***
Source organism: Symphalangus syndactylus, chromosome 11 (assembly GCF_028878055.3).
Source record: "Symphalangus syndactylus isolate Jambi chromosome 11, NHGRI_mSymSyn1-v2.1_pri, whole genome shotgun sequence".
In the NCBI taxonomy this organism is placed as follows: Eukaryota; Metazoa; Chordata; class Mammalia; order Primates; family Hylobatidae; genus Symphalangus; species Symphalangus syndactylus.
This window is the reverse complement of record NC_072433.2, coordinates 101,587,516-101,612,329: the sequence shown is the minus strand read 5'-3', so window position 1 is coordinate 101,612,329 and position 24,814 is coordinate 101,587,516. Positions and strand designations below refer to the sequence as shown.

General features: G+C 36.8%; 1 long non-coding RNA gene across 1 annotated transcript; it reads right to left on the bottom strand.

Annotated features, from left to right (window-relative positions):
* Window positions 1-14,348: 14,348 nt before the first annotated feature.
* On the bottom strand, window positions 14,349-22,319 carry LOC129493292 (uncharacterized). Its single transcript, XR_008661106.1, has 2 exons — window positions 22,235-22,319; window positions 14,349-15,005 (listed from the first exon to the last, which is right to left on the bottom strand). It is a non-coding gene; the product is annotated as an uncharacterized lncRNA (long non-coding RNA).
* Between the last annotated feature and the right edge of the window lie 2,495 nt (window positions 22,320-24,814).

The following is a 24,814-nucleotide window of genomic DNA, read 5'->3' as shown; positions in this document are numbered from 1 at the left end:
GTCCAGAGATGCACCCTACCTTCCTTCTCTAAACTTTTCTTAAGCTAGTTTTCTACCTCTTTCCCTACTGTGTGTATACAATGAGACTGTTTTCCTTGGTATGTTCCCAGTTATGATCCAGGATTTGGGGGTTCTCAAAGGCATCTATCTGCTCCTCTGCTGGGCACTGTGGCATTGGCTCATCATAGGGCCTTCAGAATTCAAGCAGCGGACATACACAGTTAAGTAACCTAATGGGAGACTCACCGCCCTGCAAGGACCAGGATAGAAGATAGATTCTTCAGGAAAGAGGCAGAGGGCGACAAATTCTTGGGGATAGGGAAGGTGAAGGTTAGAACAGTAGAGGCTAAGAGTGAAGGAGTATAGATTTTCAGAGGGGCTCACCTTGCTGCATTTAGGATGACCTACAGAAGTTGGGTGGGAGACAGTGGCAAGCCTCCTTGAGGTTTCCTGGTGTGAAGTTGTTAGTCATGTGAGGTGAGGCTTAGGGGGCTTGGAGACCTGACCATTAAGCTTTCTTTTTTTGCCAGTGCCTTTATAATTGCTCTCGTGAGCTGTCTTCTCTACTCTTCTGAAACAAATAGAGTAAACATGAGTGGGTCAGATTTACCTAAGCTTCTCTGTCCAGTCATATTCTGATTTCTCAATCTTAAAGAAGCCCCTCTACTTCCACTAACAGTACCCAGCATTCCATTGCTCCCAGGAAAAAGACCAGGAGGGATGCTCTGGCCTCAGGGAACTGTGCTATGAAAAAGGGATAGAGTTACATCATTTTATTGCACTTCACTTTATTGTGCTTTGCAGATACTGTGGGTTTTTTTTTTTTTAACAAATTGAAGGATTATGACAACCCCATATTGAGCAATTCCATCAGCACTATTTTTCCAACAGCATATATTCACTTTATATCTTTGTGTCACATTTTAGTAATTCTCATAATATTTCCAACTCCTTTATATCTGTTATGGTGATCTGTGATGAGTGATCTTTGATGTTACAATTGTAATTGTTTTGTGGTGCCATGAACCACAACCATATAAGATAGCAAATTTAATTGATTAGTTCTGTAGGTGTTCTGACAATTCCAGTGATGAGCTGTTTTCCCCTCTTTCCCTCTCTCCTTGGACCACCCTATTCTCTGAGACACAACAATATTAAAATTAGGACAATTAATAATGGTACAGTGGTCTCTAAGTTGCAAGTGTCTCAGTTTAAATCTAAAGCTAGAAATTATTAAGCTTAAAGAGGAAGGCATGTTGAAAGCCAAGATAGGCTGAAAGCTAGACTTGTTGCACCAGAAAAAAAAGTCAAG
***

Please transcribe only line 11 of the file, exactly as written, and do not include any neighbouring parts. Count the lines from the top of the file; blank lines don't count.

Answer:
GTCCAGAGATGCACCCTACCTTCCTTCTCTAAACTTTTCTTAAGCTAGTTTTCTACCTCTTTCCCTACTGTGTGTATACAATGAGACTGTTTTCCTTGGTATGTTCCCAGTTATGATCCAGGATTTGGGGGTTCTCAAAGGCATCTATCTGCTCCTCTGCTGGGCACTGTGGCATTGGCTCATCATAGGGCCTTCAGAATTCAAGCAGCGGACATACACAGTTAAGTAACCTAATGGGAGACTCACCGCCCTGCAAGGACCAGGATAGAAGATAGATTCTTCAGGAAAGAGGCAGAGGGCGACAAATTCTTGGGGATAGGGAAGGTGAAGGTTAGAACAGTAGAGGCTAAGAGTGAAGGAGTATAGATTTTCAGAGGGGCTCACCTTGCTGCATTTAGGATGACCTACAGAAGTTGGGTGGGAGACAGTGGCAAGCCTCCTTGAGGTTTCCTGGTGTGAAGTTGTTAGTCATGTGAGGTGAGGCTTAGGGGGCTTGGAGACCTGACCATTAAGCTTTCTTTTTTTGCCAGTGCCTTTATAATTGCTCTCGTGAGCTGTCTTCTCTACTCTTCTGAAACAAATAGAGTAAACATGAGTGGGTCAGATTTACCTAAGCTTCTCTGTCCAGTCATATTCTGATTTCTCAATCTTAAAGAAGCCCCTCTACTTCCACTAACAGTACCCAGCATTCCATTGCTCCCAGGAAAAAGACCAGGAGGGATGCTCTGGCCTCAGGGAACTGTGCTATGAAAAAGGGATAGAGTTACATCATTTTATTGCACTTCACTTTATTGTGCTTTGCAGATACTGTGGGTTTTTTTTTTTTTAACAAATTGAAGGATTATGACAACCCCATATTGAGCAATTCCATCAGCACTATTTTTCCAACAGCATATATTCACTTTATATCTTTGTGTCACATTTTAGTAATTCTCATAATATTTCCAACTCCTTTATATCTGTTATGGTGATCTGTGATGAGTGATCTTTGATGTTACAATTGTAATTGTTTTGTGGTGCCATGAACCACAACCATATAAGATAGCAAATTTAATTGATTAGTTCTGTAGGTGTTCTGACAATTCCAGTGATGAGCTGTTTTCCCCTCTTTCCCTCTCTCCTTGGACCACCCTATTCTCTGAGACACAACAATATTAAAATTAGGACAATTAATAATGGTACAGTGGTCTCTAAGTTGCAAGTGTCTCAGTTTAAATCTAAAGCTAGAAATTATTAAGCTTAAAGAGGAAGGCATGTTGAAAGCCAAGATAGGCTGAAAGCTAGACTTGTTGCACCAGAAAAAAAAGTCAAG